The preliminary integral sensitivity above 300 GeV achieved in each of the NSB ranges considered is summarized in table 1. From the results seems that sensitivity tends to degrade slightly with the NSB. Nevertheless, even in the brightest situation in which the performance was characterized, the sensitivity is close to , which is worse than the one that is achieved with MAGIC without filters and in dark conditions.

(a) 21:00 UTC
(b) 00:00 UTC
(c) 03:00 UTC
(d) 05:00 UTC
Figure 3: Evolution of the sky brightness during a night of the November full Moon period with a Moon phase of . The color scale gives the brightness in units of times the Dark NSB. Red and orange zones correspond to regions in which the performance is still unknown. Green zones, to those in which the performance was characterized.

5 Discussion

With the use of UV-pass filters observations with MAGIC are feasible in situations in which it was impossible before. Observations can be performed in conditions that are safe for the PMTs up to a distance of away from the Moon during full Moon, which means that the telescopes can point almost at any position in the sky, whichever the Moon phase is. This means that with the filters installed, the telescopes can now be operated during the full Moon period.

However, the sensitivity is worse than the standard one for MAGIC without filters. On the other hand, the performance is characterized up to 40 times the Dark NSB (which still corresponds to conditions in which observations without filters are impossible and to situations in which many of the target sources are found) but it is unknown beyond that limit, essentially because of lack of Crab Nebula data in those conditions. In figure 3 we can see, as an example, what would be the brightness of the sky[5] during a night of the November 2015 full Moon period in which the Moon phase is . Red and orange regions correspond to brightness in which the performance is yet not characterized. Different tones of green correspond to the different brightness ranges in which the performance is known. While the Moon is low in the sky, almost the whole sky is accessible. When the Moon is close to zenith the portion of the sky of unknown performance is larger.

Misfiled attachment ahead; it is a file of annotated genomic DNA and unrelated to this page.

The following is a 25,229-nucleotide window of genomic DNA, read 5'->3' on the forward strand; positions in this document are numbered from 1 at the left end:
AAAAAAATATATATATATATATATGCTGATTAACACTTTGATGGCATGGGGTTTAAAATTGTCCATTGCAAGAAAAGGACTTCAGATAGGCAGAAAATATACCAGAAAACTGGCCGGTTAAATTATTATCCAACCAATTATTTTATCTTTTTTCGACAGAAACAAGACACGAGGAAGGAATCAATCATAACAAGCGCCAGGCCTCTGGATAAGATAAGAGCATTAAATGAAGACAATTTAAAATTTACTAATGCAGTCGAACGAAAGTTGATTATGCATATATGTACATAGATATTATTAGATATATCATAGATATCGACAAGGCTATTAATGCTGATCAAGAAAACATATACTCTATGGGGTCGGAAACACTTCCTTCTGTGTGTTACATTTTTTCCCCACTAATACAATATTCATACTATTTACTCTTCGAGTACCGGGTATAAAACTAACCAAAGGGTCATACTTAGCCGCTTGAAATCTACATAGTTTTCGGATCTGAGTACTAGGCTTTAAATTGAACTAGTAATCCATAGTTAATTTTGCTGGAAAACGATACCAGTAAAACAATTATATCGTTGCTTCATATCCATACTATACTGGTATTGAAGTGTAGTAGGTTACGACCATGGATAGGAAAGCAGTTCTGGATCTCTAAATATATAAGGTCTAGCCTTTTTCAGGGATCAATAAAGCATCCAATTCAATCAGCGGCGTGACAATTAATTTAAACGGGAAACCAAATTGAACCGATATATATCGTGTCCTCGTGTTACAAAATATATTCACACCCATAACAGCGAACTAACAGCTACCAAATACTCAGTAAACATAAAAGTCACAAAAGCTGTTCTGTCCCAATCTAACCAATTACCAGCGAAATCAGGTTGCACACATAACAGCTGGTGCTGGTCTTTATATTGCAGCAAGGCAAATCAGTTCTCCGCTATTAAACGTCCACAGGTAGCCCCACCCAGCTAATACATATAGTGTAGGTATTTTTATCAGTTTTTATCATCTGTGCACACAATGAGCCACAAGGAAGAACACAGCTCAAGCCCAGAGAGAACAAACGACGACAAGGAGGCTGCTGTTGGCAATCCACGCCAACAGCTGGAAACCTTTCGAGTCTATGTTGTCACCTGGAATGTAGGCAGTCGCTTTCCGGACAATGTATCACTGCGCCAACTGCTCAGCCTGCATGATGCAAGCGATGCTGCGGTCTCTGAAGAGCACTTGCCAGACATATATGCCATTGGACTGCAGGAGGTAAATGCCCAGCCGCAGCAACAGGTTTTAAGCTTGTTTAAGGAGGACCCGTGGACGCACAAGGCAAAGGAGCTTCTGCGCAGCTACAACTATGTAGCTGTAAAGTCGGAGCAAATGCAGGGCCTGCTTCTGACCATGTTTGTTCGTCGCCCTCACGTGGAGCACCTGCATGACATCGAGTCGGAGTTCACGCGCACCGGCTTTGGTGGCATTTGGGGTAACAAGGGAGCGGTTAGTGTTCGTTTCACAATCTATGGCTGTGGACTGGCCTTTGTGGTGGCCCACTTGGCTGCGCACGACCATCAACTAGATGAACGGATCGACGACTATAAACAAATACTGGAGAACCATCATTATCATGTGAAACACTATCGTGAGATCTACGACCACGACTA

The main result is that with the use of the UV-pass filters, MAGIC duty cycle could be increased by by taking data over the entire nights of the full Moon period and the two nights before and after it. This makes the filters useful for discovering new sources and for monitoring of variable sources, as well as for deep observations of hard sources.

An interesting project that could take profit from the increased duty cycle and from the possibility of observing close to the Moon is to observe the deficit in the cosmic ray flux produced by the presence of the Moon (the so-called “Moon shadow”, see [6]). About 100 observation hours per year with filters could be used for this project. However, as it implies pointing very close to the Moon, the sky brightness is much higher than in the situations in which the performance is known (it can be as high as 200 times the Dark NSB), which makes it much more challenging.

6 Acknowledgments

We would like to thank the Instituto de Astrofísica de Canarias for the excellent working conditions at the Observatorio del Roque de los Muchachos in La Palma. The financial support of the German BMBF and MPG, the Italian INFN and INAF, the Swiss National Fund SNF, the ERDF under the Spanish MINECO (FPA2012-39502), and the Japanese JSPS and MEXT is gratefully acknowledged. This work was also supported by the Centro de Excelencia Severo Ochoa SEV-2012-0234, CPAN CSD2007-00042, and MultiDark CSD2009-00064 projects of the Spanish Consolider-Ingenio 2010 programme, by grant 268740 of the Academy of Finland, by the Croatian Science Foundation (HrZZ) Project 09/176 and the University of Rijeka Project 13.12.1.3.02, by the DFG Collaborative Research Centers SFB823/C4 and SFB876/C3, and by the Polish MNiSzW grant 745/N-HESS-MAGIC/2010/0.

References